Midget is a term used to describe an exceptionally short person. The terms "midget" and "dwarf" are often used synonymously, as both terms mean someone who has been short in stature since birth, but those terms were not originally synonyms.
Midget is a term that was originally coined in 1865, referring to an extremely short but normally proportioned person. P.T. Barnum indirectly helped popularize "midget" when he began featuring General Tom Thumb in his circus. Dwarf was originally used to denote those with short limbs as compared to those who had proportioned limbs. Like many other older terms, "midget" has became part of popular language, it was often used in a pejorative sense. When applied to a person who is very short, midget is now often considered offensive, an example of the euphemism treadmill.
Unusual shortness of stature is caused by an inherited gene and can be diagnosed at birth by several telltale signs or later when the child is a toddler. The word dwarf has generally replaced midget though the term little person is preferred. According to the Little People of America, dwarfism is "a medical or genetic condition that usually results in an adult height of 4 [feet] 10 [inches] [(147 cm)] or shorter, among both men and women, although in some cases a person with a dwarfing condition may be slightly taller than that.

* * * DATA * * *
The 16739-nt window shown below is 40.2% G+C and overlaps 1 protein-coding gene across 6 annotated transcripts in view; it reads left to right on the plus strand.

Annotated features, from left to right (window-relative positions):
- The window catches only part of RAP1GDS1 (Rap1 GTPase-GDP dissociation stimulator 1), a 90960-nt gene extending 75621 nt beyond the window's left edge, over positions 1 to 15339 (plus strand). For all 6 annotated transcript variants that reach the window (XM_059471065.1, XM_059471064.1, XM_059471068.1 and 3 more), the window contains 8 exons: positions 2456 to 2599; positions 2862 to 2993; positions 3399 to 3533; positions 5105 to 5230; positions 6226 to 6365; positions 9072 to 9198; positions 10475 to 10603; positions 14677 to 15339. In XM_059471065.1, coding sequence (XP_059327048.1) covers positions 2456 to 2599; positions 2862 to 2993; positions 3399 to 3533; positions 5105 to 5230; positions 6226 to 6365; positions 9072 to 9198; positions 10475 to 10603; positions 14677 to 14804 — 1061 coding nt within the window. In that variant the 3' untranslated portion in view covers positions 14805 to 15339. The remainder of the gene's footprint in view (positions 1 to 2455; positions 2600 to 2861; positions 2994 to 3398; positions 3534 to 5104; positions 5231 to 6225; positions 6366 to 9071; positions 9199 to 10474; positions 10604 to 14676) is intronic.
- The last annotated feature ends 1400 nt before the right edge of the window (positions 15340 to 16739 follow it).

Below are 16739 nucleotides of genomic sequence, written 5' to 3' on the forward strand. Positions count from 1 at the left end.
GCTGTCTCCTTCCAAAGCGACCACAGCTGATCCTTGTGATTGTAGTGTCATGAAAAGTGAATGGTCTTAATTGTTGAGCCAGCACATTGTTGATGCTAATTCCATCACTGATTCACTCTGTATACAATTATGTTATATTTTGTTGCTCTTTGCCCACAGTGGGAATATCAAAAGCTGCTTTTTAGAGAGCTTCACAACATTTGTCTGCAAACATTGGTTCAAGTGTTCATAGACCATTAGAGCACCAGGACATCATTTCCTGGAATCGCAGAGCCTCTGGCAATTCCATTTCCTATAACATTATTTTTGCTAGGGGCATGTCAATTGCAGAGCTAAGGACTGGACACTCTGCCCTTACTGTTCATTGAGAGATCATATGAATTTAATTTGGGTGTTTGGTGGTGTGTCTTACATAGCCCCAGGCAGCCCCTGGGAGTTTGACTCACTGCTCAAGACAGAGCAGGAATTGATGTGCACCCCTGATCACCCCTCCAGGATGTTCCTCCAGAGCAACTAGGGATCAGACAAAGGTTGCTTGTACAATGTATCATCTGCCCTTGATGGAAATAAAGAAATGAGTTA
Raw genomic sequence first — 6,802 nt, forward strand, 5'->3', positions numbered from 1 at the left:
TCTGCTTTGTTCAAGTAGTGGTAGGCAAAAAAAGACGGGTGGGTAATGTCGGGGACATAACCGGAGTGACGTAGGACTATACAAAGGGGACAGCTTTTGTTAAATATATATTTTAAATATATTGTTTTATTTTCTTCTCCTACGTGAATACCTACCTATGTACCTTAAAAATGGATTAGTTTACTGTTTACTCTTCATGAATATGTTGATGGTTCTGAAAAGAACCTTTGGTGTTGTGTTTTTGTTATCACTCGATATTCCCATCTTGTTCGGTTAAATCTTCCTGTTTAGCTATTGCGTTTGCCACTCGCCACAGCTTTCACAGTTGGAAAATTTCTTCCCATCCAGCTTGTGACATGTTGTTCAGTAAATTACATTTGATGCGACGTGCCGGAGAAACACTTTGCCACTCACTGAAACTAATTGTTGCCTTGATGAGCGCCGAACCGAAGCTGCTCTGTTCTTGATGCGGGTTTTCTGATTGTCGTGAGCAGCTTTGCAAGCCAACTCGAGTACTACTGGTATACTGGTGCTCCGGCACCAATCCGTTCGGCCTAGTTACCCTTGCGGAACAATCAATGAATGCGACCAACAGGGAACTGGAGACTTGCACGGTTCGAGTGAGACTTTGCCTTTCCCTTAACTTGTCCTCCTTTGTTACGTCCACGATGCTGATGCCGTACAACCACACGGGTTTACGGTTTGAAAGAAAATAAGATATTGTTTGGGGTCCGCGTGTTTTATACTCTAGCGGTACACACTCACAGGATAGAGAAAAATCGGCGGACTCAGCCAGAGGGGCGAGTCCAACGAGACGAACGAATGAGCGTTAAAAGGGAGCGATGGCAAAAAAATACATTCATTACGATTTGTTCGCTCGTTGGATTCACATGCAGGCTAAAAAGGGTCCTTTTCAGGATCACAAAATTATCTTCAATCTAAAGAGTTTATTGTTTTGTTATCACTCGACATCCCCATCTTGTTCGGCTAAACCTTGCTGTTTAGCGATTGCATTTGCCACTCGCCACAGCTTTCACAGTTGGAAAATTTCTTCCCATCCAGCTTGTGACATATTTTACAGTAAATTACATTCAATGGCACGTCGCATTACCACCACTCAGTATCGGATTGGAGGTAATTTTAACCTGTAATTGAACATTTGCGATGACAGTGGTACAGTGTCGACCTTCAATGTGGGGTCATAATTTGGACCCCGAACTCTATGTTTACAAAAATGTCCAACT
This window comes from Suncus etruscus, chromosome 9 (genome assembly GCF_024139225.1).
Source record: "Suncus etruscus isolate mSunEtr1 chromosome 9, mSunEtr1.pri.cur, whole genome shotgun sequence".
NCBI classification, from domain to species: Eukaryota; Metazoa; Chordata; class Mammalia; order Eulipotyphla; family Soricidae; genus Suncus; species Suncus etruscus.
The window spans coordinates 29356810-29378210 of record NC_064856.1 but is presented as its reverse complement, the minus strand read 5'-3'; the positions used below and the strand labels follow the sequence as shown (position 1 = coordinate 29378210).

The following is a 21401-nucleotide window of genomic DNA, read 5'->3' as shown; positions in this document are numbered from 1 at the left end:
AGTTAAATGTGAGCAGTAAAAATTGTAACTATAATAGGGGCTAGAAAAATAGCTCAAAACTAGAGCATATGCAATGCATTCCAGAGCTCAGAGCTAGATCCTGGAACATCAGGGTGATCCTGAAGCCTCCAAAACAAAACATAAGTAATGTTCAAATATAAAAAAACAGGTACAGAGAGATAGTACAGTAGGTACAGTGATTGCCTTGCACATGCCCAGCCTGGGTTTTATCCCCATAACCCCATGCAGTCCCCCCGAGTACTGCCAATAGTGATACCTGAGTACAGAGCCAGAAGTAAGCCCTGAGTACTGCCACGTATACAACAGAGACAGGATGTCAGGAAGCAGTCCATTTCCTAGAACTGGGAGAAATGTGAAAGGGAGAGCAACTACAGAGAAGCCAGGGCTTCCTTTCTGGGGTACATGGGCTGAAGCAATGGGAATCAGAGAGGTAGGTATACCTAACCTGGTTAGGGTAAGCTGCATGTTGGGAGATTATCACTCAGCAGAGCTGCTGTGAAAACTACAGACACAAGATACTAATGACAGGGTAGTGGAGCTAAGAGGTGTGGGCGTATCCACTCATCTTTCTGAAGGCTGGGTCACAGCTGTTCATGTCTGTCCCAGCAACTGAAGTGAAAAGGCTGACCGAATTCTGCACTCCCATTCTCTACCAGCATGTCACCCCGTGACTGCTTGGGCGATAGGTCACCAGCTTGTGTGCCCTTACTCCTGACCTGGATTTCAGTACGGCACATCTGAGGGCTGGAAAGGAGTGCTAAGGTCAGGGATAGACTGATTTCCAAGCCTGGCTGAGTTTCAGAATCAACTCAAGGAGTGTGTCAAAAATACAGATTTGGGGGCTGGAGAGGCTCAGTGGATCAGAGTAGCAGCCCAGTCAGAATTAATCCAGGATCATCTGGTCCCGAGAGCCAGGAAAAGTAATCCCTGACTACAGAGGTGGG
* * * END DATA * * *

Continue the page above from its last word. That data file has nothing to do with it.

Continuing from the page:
Modern terminology now distinguishes between the two types of dwarfism using the terms proportionate dwarfism, such as primordial dwarfism, and disproportionate dwarfism, such as achondroplasia. Proportionate dwarfism is often the result of a hormonal deficiency (such as growth hormone deficiency), and it may be treated medically.
Webster's New Collegiate Dictionary (Merriam-Webster, 1961) defines "midget" in the noun form as "a very diminutive person", and in the adjective form as "like a midget in size; very diminutive", hence its usage as a synonym for "miniature", as with cars.